Moreover, Moses also represents a long list of current or prospective NRL coaches including Anthony Seibold, Anthony O’Brien and Stephen Kearney giving him particularly strong pockets of influence at the Broncos and Warriors.
Some of the top-earning clients can save six-figure amounts if they are able to immediately terminate their management contracts and stop paying Moses his trailing commission. However, that may not be so easy given some of the contracts state that the client is bound to Moses’ Cove Agency even if he is struck off.
When the NRL ushered in its new agent accreditation scheme in December of 2018, the rules were changed to allow players on the books of a deregistered management firm to seek new representation, if they so chose. However, if the player committed to the company – rather than just the agent – before that date, that commitment still stands.
The Herald has seen a clause inserted into the contracts of several Cove Agency clients that shows Moses has a contingency plan for the situation that he currently finds himself in.
“Should the Principal of the Company no longer be in the employ of the Company, or has his accreditation cancelled or otherwise ceases to be an accredited agent, then the Company will provide an alternative duly accredited principal to manage the affairs of the Player for the Term remaining on this contract,” states a clause in of the contracts Moses struck with a leading player.
It means Stephen Moses, a relative of Moses and an accredited agent at Cove, could act for the firm’s players. That could result in a disgruntled player being stuck with the agency until their contract expires if they signed before the new agent scheme was introduced.
The Herald has been told of several players who want out of Moses’ stable. He has already lost a handful of clients after a messy split with former business partner Joe Wehbe, which was only resolved after they settled following a Supreme Court battle.
Roosters superstar James Tedesco fell out with Moses and became the first player to entrust his affairs to Wehbe, who isn’t currently an accredited agent. Dubbed the ‘football whisperer’ after acting as a mystery mentor to a raft of star players including Tedesco, Israel Folau and Daly Cherry-Evans, Wehbe is likely to add more stars to his stable. However, he can’t execute a playing contract unless he becomes a registered manager.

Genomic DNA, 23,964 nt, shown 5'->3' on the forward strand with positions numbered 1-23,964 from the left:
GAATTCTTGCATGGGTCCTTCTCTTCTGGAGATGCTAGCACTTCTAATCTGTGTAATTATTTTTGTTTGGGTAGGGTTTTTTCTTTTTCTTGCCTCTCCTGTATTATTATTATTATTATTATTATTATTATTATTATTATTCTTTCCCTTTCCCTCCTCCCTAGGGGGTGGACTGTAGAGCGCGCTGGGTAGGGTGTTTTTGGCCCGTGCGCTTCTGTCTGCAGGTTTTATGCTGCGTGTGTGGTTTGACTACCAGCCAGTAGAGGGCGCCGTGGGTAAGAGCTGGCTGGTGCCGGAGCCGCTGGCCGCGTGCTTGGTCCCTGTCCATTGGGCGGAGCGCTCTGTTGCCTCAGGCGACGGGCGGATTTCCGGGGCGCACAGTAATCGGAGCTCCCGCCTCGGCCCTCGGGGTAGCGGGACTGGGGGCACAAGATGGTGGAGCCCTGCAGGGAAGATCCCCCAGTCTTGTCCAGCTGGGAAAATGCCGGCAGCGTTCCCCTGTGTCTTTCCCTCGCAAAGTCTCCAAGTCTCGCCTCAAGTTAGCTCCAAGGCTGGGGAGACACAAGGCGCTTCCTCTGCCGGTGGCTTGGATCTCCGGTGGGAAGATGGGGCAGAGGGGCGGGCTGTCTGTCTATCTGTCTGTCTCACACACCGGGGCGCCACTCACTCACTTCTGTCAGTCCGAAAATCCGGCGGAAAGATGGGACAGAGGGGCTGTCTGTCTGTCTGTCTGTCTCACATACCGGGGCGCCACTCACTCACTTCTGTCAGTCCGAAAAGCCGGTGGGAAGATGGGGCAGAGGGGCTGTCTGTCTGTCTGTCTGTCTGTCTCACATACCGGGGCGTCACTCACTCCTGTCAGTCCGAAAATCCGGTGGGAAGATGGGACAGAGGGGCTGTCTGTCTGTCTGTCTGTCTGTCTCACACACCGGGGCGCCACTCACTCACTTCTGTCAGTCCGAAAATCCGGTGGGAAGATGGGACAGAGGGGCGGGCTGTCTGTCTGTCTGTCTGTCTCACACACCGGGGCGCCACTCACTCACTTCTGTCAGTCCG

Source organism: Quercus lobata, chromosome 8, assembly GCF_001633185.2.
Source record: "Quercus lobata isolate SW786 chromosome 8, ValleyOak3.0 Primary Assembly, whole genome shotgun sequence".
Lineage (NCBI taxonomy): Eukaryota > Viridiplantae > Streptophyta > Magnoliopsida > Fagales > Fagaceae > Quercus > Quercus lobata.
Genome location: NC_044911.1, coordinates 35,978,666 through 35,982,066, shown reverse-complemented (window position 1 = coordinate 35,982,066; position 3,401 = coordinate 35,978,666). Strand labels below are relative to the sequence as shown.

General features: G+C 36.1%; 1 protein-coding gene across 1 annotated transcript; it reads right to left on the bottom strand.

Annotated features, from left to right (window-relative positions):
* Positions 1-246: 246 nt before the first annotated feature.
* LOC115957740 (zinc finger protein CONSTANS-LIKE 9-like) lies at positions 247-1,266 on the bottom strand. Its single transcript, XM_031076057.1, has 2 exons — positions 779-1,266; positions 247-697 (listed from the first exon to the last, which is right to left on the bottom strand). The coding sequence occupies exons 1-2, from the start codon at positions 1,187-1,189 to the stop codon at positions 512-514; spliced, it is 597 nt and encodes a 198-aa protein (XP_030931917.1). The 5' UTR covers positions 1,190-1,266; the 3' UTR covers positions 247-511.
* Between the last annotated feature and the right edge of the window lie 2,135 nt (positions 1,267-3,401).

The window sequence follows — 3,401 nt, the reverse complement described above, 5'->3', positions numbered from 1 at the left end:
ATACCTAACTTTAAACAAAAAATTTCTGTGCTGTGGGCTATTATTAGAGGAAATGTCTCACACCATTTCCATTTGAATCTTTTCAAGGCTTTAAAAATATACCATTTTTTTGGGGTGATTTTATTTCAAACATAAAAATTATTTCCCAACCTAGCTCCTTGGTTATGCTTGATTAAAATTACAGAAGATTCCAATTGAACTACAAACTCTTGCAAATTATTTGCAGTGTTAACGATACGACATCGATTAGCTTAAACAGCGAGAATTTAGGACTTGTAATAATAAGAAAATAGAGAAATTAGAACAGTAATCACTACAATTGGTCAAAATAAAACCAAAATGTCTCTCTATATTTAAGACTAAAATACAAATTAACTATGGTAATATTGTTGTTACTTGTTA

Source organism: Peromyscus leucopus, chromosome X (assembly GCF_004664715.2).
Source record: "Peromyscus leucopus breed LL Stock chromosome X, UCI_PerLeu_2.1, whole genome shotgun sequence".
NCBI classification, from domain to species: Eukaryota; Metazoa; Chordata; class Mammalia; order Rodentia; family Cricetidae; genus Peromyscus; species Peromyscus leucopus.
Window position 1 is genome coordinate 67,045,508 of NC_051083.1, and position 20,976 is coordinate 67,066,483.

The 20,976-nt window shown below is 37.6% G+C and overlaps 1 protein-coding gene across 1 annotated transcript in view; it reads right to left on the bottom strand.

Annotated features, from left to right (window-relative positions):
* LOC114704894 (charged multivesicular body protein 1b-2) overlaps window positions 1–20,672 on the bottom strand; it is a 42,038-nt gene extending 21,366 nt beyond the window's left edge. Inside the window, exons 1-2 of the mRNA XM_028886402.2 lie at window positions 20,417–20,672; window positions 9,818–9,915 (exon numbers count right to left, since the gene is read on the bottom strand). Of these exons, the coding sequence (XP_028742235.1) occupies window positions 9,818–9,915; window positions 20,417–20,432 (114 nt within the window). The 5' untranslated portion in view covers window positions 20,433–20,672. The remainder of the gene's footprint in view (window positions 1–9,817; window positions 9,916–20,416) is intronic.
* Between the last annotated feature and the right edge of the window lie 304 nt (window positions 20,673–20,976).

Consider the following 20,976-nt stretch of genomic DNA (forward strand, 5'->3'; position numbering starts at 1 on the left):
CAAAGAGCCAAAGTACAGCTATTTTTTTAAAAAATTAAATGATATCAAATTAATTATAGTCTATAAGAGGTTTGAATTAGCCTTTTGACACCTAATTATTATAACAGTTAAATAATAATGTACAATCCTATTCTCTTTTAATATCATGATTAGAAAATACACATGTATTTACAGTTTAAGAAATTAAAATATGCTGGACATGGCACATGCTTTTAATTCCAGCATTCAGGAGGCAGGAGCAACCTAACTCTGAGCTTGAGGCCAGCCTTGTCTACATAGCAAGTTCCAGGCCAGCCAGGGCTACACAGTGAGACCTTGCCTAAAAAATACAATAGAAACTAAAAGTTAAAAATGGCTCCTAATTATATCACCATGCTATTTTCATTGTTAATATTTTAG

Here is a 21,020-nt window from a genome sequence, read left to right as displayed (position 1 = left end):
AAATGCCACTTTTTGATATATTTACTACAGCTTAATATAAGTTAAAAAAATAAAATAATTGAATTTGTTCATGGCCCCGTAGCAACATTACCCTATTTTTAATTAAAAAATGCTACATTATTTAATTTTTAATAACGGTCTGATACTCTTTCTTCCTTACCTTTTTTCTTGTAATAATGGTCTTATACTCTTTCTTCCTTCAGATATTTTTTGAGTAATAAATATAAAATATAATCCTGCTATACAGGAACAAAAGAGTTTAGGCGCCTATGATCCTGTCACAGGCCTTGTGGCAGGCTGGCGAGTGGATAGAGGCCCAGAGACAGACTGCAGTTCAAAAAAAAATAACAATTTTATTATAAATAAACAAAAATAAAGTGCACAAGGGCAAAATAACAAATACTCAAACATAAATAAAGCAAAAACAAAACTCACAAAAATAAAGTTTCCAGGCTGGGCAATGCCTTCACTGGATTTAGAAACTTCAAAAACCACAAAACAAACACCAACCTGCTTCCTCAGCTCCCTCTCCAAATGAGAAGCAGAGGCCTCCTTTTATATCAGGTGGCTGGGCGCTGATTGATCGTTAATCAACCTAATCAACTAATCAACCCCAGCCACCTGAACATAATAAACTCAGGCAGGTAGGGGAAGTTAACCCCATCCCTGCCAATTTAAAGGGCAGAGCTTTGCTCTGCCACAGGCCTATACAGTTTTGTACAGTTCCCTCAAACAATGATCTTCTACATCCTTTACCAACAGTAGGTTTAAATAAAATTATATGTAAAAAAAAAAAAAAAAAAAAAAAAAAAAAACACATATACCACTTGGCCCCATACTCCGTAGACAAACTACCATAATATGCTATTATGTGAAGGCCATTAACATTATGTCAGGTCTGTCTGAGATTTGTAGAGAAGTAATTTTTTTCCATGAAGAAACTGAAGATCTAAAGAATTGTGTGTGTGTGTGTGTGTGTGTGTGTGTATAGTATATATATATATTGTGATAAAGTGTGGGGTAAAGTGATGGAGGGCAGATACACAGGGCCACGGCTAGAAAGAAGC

Rugby League Central is about to clamp down on the practice of managers having both coaches and players on their books due to conflicts of interest.
“That is being looked at, there’s no doubt about that, because there is a conflict,” ARLC chairman Peter V’landys said. “We are certainly pursuing that. Because of COVID and everything that has gone on, that has been put on the backburner for a bit.
“That will be reignited once we get through this time because it’s high on the list. Integrity is everything and it’s not only got to be right, but it’s got to look right.
“Having managers look after coaches and players is not the best model.
“They play an important role and we have to make sure everything is done without any conflicts, just like any other business activity.
“Whether it’s managers or anything else, if there are conflicts you have to address the conflict.”
Adrian Proszenko is the Chief Rugby League Reporter for the Sydney Morning Herald.